Americans Oppose House GOP's Obamacare Strategy

United Technologies/National Journal Congressional Connection Poll finds people don't want changes to health reform tied to government funding or the debt limit.

Speaker of the House John Boehner, R-Ohio, is cheered as Republican members of the House of Representatives rally after passing a bill that would prevent a government shutdown while crippling the health care law that was the signature accomplishment of President Barack Obama's first term, at the Capitol in Washington, Friday, Sept. 20, 2013. Applauding at left is Rep. Tom Graves, R-Ga., who led conservatives in persuading Boehner to accept a deal to link defunding the Affordable Care Act with the continuing resolution for government funding. (National Journal)

Republicans, take note. Americans might not like President Obama's signature health care law, but they don't dislike the massive program enough to risk a government shutdown over efforts to unravel it.

According to the latest United Technologies/National Journal Congressional Connection Poll, a solid majority of Americans said Congress should consider legislation that might delay or defund the program known as Obamacare separate from any government funding or debt-limit measure.

The poll results should stir angst among House Republicans about the wisdom of last week's vote to link funding for the Affordable Care Act with a continuing resolution to fund the government. The Senate is expected to strip the defunding measure this week and return a bill that only funds the government. The clash could lead to a government shutdown.

But in an encouraging development for nervous GOP apparatchiks, if a shutdown occurs, the survey showed the public is poised to blame President Obama as much as House Republicans. Many Republican officials worried that voters would hold the GOP solely accountable for the government closure.

Still, an overwhelming majority of Americans prefer the Senate's approach to the government-funding negotiations: 63 percent said Congress should "provide the funding to keep the government operating and deal with the health care issue separately." Only 27 percent said "only fund the continuing operations of the federal government if Obama agrees to delay or withdraw his health care plan."

Even Republicans are skeptical of the House GOP's approach. A majority, 51 percent, said Congress should keep the two issues separate, while 42 percent said a continuing resolution should be passed only if Obama agrees to defund the health care law.

Republican officials and strategists have warned that linking the two measures would be a political disaster for the GOP, reinforcing impressions with the public that the party doesn't work constructively to solve problems. They worry it would repeat the fallout of 1995 and 1996, when the shutdown led by then-House Speaker Newt Gingrich spurred President Bill Clinton's reelection landslide.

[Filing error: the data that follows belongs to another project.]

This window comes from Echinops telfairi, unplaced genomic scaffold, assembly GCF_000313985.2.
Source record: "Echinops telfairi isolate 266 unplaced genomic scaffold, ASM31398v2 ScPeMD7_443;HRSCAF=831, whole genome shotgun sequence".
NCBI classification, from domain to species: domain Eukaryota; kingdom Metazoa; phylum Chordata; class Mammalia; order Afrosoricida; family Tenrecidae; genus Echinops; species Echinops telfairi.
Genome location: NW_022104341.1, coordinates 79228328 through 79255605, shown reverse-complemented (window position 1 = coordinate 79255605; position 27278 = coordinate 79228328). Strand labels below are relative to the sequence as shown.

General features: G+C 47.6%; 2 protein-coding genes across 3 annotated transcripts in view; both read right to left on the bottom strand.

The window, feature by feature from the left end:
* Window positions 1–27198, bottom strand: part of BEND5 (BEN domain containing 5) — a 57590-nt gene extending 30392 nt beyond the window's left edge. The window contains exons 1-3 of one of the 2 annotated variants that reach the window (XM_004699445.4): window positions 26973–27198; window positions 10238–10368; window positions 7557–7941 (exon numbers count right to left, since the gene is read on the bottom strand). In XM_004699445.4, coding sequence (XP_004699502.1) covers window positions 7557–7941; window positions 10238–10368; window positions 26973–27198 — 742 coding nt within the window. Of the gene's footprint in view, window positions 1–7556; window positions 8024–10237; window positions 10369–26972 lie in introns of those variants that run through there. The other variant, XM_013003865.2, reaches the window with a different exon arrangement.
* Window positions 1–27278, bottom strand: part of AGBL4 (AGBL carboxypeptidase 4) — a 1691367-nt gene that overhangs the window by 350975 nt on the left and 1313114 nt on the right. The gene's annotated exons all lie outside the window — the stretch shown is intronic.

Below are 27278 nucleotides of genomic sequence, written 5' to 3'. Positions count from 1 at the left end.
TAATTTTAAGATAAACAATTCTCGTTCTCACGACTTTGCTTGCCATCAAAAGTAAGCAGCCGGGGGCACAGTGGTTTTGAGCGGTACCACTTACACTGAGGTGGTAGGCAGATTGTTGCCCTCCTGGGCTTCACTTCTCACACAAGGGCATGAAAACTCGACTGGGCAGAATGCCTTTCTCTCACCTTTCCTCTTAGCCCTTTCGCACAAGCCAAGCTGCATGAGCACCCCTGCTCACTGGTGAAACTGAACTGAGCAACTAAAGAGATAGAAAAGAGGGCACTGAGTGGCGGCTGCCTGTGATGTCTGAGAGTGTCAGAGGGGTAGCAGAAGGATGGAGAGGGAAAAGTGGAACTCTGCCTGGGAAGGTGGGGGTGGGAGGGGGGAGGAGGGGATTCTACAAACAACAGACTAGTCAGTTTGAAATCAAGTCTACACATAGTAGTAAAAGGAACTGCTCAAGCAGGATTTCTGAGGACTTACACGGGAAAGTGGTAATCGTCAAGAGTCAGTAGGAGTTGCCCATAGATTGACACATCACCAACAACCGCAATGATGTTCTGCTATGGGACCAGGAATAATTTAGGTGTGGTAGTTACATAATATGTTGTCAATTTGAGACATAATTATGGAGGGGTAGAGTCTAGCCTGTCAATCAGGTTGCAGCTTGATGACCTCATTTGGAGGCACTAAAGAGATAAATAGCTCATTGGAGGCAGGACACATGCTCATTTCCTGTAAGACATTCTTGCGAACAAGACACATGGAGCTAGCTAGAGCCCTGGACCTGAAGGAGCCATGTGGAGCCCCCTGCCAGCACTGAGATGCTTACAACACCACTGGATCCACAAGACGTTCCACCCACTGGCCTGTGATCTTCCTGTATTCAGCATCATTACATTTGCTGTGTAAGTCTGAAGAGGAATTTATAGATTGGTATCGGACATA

Notably, only one subset of Republican-leaning groups was inclined to push for the dissolution of Obamacare. White men without a college degree said they preferred to hold up government funding, 49 percent to 44 percent. Every other Republican group disagreed, and disagreed enormously. White men with a college degree, for example, preferred keeping the issues separate by a margin of 66 percent to 31 percent, a 40-point swing from their blue-collar brethren. More than 60 percent of white women, both those with and without a degree, wanted to deal with Obamacare later.

The findings suggest the defund effort is being driven by the GOP's most conservative wing while more moderate elements of the party's coalition look on anxiously. Blue-collar white men are the most conservative of the four education-gender subgroups — just 33 percent of them backed Obama in 2012, according to exit polls, compared with 38 percent of white-collar white men.

Opposition to linking Obamacare with debt-ceiling talks is less severe, but nonetheless potent. A majority, 52 percent, say "increase the U.S. debt limit and deal with the health care issue separately," while 31 percent say "only increase the debt limit if Obama agrees to delay or withdraw his health care plan."

By a margin of 48 percent to 33 percent, Republicans say they should hold out on the debt-ceiling until Obama rescinds the health care law. The plurality indicates a more congruous, if still far from united, front within the GOP. That explains why many GOP strategists think a fight over the debt ceiling is smarter than one over government funding.

But independents are more hostile to the idea — 51 percent of them want to wall off the Affordable Care Act from the debt ceiling, and only 33 percent say the two measures should be linked. For their part, 68 percent of Democrats want to keep them separate.

Republicans can find a silver lining in the data on one question: whom voters would blame for a government shutdown. Nearly as many named the Obama administration (36 percent) as Republicans (39 percent), while 17 percent said both would be equally to blame.

The split in sentiment was especially stark along educational lines among white voters. A strong plurality of blue-collar whites, 45 percent, said they'd hold Obama accountable, while just 29 percent tapped Republicans. But 43 percent of white-collar whites said they'd blame Republicans, more than the 36 percent who said the White House.

The poll, conducted Sept. 19-22, interviewed 1,003 adults over landline and cell phones. It has a margin of error of  plus or minus 3.6 percentage points.

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